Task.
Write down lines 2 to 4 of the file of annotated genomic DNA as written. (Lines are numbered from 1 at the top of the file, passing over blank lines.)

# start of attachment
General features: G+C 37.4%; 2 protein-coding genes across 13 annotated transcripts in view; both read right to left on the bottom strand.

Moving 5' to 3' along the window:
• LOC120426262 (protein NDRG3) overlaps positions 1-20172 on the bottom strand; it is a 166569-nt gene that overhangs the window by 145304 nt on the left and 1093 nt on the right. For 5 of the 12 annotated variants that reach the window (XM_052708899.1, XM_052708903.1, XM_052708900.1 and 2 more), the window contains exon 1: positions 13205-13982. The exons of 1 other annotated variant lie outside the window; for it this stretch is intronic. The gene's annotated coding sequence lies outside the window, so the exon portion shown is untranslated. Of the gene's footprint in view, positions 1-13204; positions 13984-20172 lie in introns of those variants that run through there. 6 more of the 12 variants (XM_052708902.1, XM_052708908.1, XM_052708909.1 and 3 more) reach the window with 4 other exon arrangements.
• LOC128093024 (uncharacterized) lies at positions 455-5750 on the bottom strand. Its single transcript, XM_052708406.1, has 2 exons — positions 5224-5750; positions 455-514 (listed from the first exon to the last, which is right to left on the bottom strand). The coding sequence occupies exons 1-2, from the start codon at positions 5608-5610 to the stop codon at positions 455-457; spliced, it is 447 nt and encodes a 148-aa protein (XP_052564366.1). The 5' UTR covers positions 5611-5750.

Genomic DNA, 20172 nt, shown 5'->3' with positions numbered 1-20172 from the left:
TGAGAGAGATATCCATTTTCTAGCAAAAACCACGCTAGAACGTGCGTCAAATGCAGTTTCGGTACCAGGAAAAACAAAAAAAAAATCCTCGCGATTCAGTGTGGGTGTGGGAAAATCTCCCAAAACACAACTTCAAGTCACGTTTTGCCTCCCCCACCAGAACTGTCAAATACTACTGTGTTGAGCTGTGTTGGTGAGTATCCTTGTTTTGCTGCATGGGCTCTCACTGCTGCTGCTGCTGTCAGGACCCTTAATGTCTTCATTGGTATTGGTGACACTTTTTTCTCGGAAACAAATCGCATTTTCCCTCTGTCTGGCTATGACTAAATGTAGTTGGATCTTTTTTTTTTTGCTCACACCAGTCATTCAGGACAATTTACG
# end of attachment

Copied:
Moving 5' to 3' along the window:
• LOC120426262 (protein NDRG3) overlaps positions 1-20172 on the bottom strand; it is a 166569-nt gene that overhangs the window by 145304 nt on the left and 1093 nt on the right. For 5 of the 12 annotated variants that reach the window (XM_052708899.1, XM_052708903.1, XM_052708900.1 and 2 more), the window contains exon 1: positions 13205-13982. The exons of 1 other annotated variant lie outside the window; for it this stretch is intronic. The gene's annotated coding sequence lies outside the window, so the exon portion shown is untranslated. Of the gene's footprint in view, positions 1-13204; positions 13984-20172 lie in introns of those variants that run through there. 6 more of the 12 variants (XM_052708902.1, XM_052708908.1, XM_052708909.1 and 3 more) reach the window with 4 other exon arrangements.
• LOC128093024 (uncharacterized) lies at positions 455-5750 on the bottom strand. Its single transcript, XM_052708406.1, has 2 exons — positions 5224-5750; positions 455-514 (listed from the first exon to the last, which is right to left on the bottom strand). The coding sequence occupies exons 1-2, from the start codon at positions 5608-5610 to the stop codon at positions 455-457; spliced, it is 447 nt and encodes a 148-aa protein (XP_052564366.1). The 5' UTR covers positions 5611-5750.